OmniRat Allows Cyber Criminals Hack Mac, Linux, Windows PC and Android Phones

At HackRead, we have been reporting on the dangers of Remote Access Trojan (RAT) which sits behind your OS, records and send the sessions to the attacker.

One report that shock the readers was about the Canadian couple who had their laptop camera hacked with the help of RAT and recorded each and everything they did in their room.

Now, OmniRAT is a new threat to the users, as hackers have found a new way to enter into their devices. No matter if you are using MAC, Windows or Andriod operating system you are under a threat.

RAT stands for Remote Access Trojan and is the latest in the family of malware developed by the hackers. Hackers already have created Droid Jack, AndroRAT, DarkComet, and njRAT. Now they have unveiled OmniRAT which according to the hackers can steal data and spy or control the user’s phone.

When the OmniRAT was analyzed for its way of getting into the system it was found that it gets into the devices via a client component that starts communicating with a server counterpart which allows hackers to make the phone do things they want it to.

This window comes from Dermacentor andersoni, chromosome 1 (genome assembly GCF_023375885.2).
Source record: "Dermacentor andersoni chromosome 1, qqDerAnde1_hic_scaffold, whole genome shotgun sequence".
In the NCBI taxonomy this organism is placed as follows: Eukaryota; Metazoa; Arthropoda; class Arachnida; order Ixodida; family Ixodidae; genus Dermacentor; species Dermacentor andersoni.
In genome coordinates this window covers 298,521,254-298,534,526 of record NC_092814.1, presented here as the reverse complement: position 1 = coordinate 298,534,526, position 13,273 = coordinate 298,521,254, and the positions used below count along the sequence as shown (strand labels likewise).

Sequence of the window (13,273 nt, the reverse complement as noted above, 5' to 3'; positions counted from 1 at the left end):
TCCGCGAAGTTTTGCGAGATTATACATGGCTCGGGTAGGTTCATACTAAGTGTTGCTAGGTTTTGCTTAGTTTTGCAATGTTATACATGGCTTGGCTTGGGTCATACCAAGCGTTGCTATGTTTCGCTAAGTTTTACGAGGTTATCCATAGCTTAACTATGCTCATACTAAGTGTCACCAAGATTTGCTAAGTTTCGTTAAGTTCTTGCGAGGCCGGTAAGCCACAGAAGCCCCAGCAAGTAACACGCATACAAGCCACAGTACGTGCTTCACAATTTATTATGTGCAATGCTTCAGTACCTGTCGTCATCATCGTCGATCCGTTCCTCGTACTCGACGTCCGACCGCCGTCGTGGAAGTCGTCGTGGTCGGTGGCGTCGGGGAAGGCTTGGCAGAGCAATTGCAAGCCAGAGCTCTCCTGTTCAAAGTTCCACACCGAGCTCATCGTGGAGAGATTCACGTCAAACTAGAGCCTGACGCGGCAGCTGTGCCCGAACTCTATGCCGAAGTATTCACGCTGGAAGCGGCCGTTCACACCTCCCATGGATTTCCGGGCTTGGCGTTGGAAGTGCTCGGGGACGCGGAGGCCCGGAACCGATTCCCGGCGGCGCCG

What’s even more surprising about this RAT is that it’s been offered at a far cheaper price than the earlier RATs. Currently, it’s been sold at a price ranging between $25 and $50.

Screenshot shows how OmniRAT-infected app asks for installation (Image Source: Avast)
Screenshot shows how OmniRAT-infected app asks for installation (Image Source: Avast)
omnirat-allows-cyber-criminals-hack-mac-linux-windows-pc-and-android-phones-5
Here are the permissions the infected app asks for Image Source: Avast)

Though, these software are not illegal because they are used by programmers for testing but if they are used for a malicious purpose they are deemed illegal. Meaning these RATs can be easily bought by anyone which really is the best aspect for the hackers.

In August, Avast found this OmniRAT in action when they analyzed an unusual SMS campaign where they found an SMS send to the victims that they have received an MMS but cannot be send due to Stagefright vulnerability.

So, in order to view the MMS victim is asked to follow a Bitly link which takes them to downloading an apk file if still alarms bells are not rung in the user’s head, the user downloads the file but before downloading it asks for all the permission it needs to get into the phone (Most users never pay attention to the permissions app ask and pay the price).

Once installed it says “Successfully modified” and an icon by the name of “MMS retrieve” comes on the home screen of the phone by this time the user have granted access to his phone and hackers are now control.

 

Here again only one recommendation please be very careful in downloading any files from URLs that belong to third parties and must always have your anti-virus updated so you get the warning from anti-virus. 

SourceAvast

Carolina

Carolina works for HackRead as a technical writer. She is a Brazilian traveller who has been to almost every country around the world. She has a keen interest in technology, gadgets and social media.